Science and Technology Development Journal

An official journal of Viet Nam National University Ho Chi Minh City, Viet Nam since 1997

Skip to main content Skip to main navigation menu Skip to site footer

 Section: ENGINEERING AND TECHNOLOGY

HTML

611

Total

182

Share

Synthesis of Co3O4 electrodes by electrochemical deposition for water splitting reaction






 Open Access

Downloads

Download data is not yet available.

Abstract

Introduction: The use of Ni foam substrates for the growth of catalysts is a common practice in electrochemical water splitting reactions, although their stability in some electrolytes can be problematic, hindering the scalability of synthesis. This study aims to explore alternative substrates for catalyst growth, focusing on cobalt oxide (Co3O4) due to its potential in enhancing electrochemical water splitting efficiency.


Methods: Cobalt oxide (Co3O4) was synthesized on various conductive substrates including fluorine-doped tin oxide (FTO), indium-doped tin oxide (ITO), and carbon cloth (CC), employing electrochemical deposition techniques. The morphological and crystalline properties of the Co3O4 coatings on these substrates were characterized and analyzed to understand their influence on the catalyst's performance in water splitting reactions.


Results: The electrochemical deposition resulted in a more condensed coverage of Co3O4 on the CC substrate, attributed to the crystal's oriented aggregation. The crystallization and lattice development of Co3O4 varied significantly across different substrates, exhibiting high crystallization on FTO and ITO substrates but poorer crystallization on the CC substrate. Notably, the Co3O4/CC electrode demonstrated superior performance in hydrogen evolution reaction, achieving the lowest overpotential of -382 mV at a current density of 10 mA cm-2.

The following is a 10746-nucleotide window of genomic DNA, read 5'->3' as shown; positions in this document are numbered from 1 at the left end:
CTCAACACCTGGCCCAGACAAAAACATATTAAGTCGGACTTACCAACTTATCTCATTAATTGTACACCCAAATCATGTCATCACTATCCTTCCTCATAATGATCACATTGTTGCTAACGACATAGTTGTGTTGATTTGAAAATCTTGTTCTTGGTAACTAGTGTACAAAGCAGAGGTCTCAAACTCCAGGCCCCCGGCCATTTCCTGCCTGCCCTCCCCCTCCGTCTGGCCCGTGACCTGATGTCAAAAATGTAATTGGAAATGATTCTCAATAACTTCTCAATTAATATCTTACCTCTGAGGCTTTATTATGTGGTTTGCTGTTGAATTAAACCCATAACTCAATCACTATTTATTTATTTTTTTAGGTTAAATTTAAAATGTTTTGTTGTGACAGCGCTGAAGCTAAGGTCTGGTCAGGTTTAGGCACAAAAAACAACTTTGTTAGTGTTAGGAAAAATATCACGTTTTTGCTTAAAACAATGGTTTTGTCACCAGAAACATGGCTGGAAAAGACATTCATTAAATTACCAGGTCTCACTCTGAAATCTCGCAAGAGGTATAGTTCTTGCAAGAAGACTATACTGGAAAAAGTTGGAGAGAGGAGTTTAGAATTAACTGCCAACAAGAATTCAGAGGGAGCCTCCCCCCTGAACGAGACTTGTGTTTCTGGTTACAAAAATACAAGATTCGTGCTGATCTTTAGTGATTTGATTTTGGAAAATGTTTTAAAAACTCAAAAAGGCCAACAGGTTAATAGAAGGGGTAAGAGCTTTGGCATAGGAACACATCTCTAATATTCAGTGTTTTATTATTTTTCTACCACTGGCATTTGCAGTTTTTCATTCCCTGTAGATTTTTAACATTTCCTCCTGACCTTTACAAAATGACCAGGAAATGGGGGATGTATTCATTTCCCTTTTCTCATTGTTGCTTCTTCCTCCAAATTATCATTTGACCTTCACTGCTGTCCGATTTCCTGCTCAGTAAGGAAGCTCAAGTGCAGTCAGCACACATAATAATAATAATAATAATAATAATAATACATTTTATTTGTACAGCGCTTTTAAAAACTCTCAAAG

Conclusion: The findings suggest that carbon cloth (CC) presents a promising alternative to Ni foam substrates for the growth of Co3O4 catalysts in electrochemical water splitting applications. The enhanced performance of Co3O4/CC electrodes, particularly in terms of overpotential and crystallization behavior, highlights the potential of using CC substrates to improve the efficiency and scalability of water splitting reactions for sustainable hydrogen production.

Introduction

Cobalt oxide (Co 3 O 4 ) has emerged as a prominent catalyst in electrochemical water splitting (EWS) applications, demonstrating significant efficacy in both hydrogen evolution reaction (HER) and oxygen evolution reaction (OER) due to its impressive charge transfer capabilities and large surface area 1 , 2 , 3 , 4 , 5 . Recently, Liu et al . synthesized Co 3 O 4 quantum dots and combined them with TiO 2 materials to improve the efficiency of charge transfer between the two materials to increase the water-splitting activity of the material 6 . Similarly, Yuan et al. have developed a composite material combining Co 3 O 4 with nitrogen-doped carbon, supported on Ni foam, to facilitate comprehensive water-splitting for both HER and OER reactions. Despite Co 3 O 4 's efficiency, the use of Ni foam substrates has been noted to pose stability issues in acidic environments, suggesting a preference for basic conditions for optimal water splitting reactions 7 .